Mars Visualizer

Eduardo Poyart

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The Mars Global Surveyor spacecraft has mapped the surface of Mars from 1996 to 2006. The surface topography was mapped using the Mars Orbiter Laser Altimeter (MOLA), an instrument on board of the spacecraft which, by means of a laser beam, computed the distance between the spacecraft and the ground several times per second.

NASA has made the result of this experiment available online. It is essentially a height map of the whole surface of Mars with a resolution of up to 128 samples per degree (512 samples per degree near the poles). Close to the equator, the resolution of 128 samples per degree is roughly equivalent to one sample every 450 meters.

The Mars Visualizer is a tool I have developed to visualize this data set. It is a streaming Geometrical Mipmap visualizer for the MOLA data, which allows real time visualization and navigation on the surface of Mars. It has low memory requirement, not requiring that the whole dataset be available in RAM. Only the area being visualized is present in RAM, and small blocks of terrain are streamed in and out as the camera moves.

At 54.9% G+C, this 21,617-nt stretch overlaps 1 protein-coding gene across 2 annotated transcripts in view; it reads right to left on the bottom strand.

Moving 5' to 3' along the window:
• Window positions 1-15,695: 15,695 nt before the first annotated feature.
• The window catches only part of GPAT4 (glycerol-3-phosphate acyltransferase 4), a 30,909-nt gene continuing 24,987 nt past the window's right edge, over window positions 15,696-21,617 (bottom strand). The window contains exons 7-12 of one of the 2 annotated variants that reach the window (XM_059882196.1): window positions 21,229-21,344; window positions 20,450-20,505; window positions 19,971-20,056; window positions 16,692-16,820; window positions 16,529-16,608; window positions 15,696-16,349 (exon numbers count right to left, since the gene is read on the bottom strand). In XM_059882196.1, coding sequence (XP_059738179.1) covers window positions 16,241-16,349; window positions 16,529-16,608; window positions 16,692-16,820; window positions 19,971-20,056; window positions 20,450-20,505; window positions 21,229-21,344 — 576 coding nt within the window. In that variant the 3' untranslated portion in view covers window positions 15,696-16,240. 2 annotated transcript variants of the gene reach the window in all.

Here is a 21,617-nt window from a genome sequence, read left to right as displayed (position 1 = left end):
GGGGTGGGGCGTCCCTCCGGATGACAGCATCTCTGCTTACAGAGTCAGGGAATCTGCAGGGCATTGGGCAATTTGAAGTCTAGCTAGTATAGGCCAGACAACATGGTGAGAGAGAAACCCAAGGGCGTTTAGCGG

The advantages of Geometrical Mipmaps in this case are the simplicity of its implementation and the adequacy due to the fact that the source data is in the form of a regular grid.

The Mars Visualizer is a cross-platform application for Windows and Mac OS X, making use of IView, a framework that I've developed to facilitate OpenGL programming across different platforms.

Click on the images for a higher resolution view.


Overview of the Geomipmaps multiresolution method.

 Vallis Marineris.

Notice the action of Geomipmaps on the image to the left. A fan-connection algorithm properly links areas that have two different resolutions.

A pdf file with a description of the code will be available soon.